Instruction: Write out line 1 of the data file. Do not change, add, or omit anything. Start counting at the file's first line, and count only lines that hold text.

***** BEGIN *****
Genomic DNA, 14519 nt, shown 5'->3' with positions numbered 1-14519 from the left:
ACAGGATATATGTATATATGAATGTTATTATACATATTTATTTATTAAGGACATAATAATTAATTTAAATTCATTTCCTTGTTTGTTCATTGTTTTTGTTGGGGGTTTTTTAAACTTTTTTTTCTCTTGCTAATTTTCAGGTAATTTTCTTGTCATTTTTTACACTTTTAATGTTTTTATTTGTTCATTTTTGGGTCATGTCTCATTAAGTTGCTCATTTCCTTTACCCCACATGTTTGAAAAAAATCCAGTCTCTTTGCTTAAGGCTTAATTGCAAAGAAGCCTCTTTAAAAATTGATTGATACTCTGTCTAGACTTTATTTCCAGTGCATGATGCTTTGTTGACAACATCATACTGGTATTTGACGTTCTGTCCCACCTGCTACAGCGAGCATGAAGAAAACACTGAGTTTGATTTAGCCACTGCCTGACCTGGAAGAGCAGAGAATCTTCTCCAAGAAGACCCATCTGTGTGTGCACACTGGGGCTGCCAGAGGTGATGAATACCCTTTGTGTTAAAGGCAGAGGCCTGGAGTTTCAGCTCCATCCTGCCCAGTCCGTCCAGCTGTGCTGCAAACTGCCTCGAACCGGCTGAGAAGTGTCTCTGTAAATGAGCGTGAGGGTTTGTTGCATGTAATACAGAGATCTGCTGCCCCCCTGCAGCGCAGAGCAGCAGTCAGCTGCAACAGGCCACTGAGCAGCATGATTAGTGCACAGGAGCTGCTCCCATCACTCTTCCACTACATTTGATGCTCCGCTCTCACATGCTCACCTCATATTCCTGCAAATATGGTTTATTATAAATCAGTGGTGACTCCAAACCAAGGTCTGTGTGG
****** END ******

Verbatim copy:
Genomic DNA, 14519 nt, shown 5'->3' with positions numbered 1-14519 from the left: